April 26, 2018 by Dave Lutz
One of the strongest intangible attributes of a healthy conference is how much sharing takes place. Too often, competition and self-interest get in the way of sharing what’s most helpful.
Professions that deliver conference sessions with a high level of sharing – not diluted or generalized from the stage – are often in fields linked to prevention, healthcare, education and philanthropy. Protecting, curing, developing and caring are noble causes, and sharing the secret sauce is viewed as the right thing to do. Conversely, conferences that have a higher deal-making quotient tend to hold their cards closer to their chests.
Regardless of your industry, there are strategies conference organizers can adopt to help grow conference participant sharing, collaboration and co-creation.
Shift from speakers to facilitators of learning – Sharing is best achieved in small groups. To make this shift, speakers will need coaching on how to engage the participants in meaningful dialogue. They will need to focus less on delivering content and more on helping the learner uncover what the content means.
From a learning or facilitation-design perspective, interspersing content with conversations is most effective. An example of this is called chunking. Ten or so minutes of content is presented, followed by a provocative open-ended question that is used to frame small-group conversations. This cadence can be repeated numerous times to fill a 60- to 90-minute experience.
Think/Write/Share is a proven and effective strategy for helping create a safe space; especially for introverts.
Prime for trust – It’s important to build rapport before getting into deeper conversations. Easing attendees into sharing with one another should be done within the first few minutes of an experience. Ask them to introduce one another and share something novel (like first job, super power they wish they had) to set the tone for deeper sharing. Opening and getting buy-in with a presenter/attendee agreement can help establish expectations and ground rules for designing a safe space. Here’s an example of an agreement developed by Jeff Hurt, DES, executive vice president of education and engagement at Velvet Chainsaw Consulting. It helps set the tone for safe and collaborative learning experiences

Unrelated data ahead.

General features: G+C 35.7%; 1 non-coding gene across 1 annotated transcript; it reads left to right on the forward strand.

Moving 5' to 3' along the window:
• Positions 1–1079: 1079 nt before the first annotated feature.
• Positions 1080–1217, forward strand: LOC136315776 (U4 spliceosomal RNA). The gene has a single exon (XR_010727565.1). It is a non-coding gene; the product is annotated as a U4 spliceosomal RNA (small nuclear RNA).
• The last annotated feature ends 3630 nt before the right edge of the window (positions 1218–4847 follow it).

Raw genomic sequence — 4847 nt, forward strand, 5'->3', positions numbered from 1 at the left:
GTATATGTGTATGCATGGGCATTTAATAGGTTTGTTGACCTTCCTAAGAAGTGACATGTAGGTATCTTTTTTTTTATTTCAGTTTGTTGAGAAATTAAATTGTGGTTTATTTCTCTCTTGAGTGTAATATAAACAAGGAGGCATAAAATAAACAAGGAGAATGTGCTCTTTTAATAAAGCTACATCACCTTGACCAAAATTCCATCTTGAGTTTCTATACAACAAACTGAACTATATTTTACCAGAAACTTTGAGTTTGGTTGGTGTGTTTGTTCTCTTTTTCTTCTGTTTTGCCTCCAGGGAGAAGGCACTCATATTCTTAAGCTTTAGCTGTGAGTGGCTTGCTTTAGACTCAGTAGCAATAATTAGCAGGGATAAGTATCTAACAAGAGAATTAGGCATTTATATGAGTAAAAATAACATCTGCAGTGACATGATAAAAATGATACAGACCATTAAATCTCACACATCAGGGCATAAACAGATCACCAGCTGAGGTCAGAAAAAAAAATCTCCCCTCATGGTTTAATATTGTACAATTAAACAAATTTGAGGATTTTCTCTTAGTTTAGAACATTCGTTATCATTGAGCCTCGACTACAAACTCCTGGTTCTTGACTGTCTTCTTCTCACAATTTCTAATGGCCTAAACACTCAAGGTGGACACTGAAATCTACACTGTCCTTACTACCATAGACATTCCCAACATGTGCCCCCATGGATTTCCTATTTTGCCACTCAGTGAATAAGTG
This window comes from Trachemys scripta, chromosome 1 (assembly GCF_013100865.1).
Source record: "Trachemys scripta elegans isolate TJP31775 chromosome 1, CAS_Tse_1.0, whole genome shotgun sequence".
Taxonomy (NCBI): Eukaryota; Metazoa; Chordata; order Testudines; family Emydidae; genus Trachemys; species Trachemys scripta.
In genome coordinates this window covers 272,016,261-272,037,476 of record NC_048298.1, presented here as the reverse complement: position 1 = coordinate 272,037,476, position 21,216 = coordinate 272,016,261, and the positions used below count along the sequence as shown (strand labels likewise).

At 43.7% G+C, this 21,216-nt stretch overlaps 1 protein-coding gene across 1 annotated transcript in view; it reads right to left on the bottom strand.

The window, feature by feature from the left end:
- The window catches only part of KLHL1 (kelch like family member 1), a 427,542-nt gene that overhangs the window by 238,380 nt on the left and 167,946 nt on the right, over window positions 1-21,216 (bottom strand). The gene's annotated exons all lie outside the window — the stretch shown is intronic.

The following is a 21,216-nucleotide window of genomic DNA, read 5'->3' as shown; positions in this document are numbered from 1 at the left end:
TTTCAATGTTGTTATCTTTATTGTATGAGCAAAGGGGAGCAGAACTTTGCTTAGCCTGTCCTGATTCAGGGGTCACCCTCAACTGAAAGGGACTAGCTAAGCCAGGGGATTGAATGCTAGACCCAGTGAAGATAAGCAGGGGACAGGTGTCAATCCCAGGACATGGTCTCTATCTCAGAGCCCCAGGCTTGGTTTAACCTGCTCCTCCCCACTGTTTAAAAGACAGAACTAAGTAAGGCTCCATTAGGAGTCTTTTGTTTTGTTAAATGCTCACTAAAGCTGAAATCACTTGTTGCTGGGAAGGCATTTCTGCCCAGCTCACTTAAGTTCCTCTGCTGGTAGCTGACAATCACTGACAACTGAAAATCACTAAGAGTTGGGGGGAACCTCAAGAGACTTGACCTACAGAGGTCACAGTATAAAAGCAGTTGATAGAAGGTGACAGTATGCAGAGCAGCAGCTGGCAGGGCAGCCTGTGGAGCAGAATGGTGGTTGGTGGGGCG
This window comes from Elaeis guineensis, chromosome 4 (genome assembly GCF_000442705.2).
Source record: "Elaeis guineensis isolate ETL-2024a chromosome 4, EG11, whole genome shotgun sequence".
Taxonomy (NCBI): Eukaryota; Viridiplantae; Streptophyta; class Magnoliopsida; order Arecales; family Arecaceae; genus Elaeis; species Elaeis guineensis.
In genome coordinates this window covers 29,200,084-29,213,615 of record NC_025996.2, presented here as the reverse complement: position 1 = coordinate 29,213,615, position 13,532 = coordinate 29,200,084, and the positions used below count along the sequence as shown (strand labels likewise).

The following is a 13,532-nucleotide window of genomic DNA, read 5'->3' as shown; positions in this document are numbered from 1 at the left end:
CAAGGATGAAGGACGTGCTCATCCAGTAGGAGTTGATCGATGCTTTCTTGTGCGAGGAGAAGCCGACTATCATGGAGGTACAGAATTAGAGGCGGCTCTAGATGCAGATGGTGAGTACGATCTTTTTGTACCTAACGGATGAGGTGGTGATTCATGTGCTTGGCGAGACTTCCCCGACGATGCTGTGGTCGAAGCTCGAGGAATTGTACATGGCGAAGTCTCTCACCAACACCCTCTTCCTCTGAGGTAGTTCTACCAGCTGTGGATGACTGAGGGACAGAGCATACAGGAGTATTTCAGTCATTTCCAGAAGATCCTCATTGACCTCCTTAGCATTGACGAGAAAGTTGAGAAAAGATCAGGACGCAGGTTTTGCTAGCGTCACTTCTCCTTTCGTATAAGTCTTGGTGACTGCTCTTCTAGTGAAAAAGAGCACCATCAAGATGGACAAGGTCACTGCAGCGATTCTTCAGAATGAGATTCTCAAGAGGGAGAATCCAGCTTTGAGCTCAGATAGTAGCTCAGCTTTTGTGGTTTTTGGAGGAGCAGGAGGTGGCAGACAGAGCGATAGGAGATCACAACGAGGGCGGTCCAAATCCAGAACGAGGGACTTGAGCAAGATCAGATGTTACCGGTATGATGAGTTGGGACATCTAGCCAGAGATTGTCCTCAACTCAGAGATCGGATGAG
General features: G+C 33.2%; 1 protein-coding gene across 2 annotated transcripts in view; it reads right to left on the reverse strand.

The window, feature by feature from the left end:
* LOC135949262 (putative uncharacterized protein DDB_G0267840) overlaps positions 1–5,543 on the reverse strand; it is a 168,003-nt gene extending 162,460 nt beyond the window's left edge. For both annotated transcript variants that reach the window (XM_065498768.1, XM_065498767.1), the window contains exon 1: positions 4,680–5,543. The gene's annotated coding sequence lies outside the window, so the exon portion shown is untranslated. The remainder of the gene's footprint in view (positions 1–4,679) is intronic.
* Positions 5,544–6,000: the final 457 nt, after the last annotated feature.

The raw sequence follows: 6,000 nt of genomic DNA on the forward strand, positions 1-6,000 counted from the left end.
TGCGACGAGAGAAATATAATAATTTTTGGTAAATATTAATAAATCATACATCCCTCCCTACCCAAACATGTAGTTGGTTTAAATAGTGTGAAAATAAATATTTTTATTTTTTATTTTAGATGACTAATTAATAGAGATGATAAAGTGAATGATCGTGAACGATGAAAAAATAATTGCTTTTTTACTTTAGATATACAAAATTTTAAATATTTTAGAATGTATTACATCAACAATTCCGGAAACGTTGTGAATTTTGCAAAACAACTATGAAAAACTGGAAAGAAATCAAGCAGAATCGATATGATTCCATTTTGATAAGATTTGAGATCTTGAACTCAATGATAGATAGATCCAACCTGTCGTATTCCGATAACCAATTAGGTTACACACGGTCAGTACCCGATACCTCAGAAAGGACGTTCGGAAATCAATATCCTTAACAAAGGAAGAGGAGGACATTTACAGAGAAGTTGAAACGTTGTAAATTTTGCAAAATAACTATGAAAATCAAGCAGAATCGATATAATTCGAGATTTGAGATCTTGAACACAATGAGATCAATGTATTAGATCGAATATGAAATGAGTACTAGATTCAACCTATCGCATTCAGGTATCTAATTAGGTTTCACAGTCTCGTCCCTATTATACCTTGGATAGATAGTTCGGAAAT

Raise the sharing bar – With help from one of our most respected experts, Judith Glaser (organizational anthropologist and author), participants can engage in transformational – not transactional – conversations by:
Inclusive conversations are best achieved in groups of two to three participants. After initial conversations, two groups can be brought together to share and take the conversation to the next level. The most effective set-ups will be small cocktail rounds with four or five chairs. Alternatives include larger rounds of six, rectangular tables for six or even chairs rearranged by the participants. Sharing several small-group discussions with the larger group can be helpful to the process.
Large companies, especially those in the pharmaceutical and financial services industries, tend to have greater restrictions on what they can and can’t share. Slide decks often need corporate approval. Professionals who work for these companies can share more in a small-group setting. We need to do a better job of designing learning experiences that offer all of our attendees the opportunity to share in small-group conversations.
Adapted from Dave’s Forward Thinking column in PCMA’s Convene. Reprinted with permission of Convene, the magazine of the Professional Convention Management Association. ©2018
How do you coach your speakers to make education sessions more participatory? What are some of the creative room sets you’ve used to encourage small-group conversations?
Filed Under: Conference Education, Conference Networking
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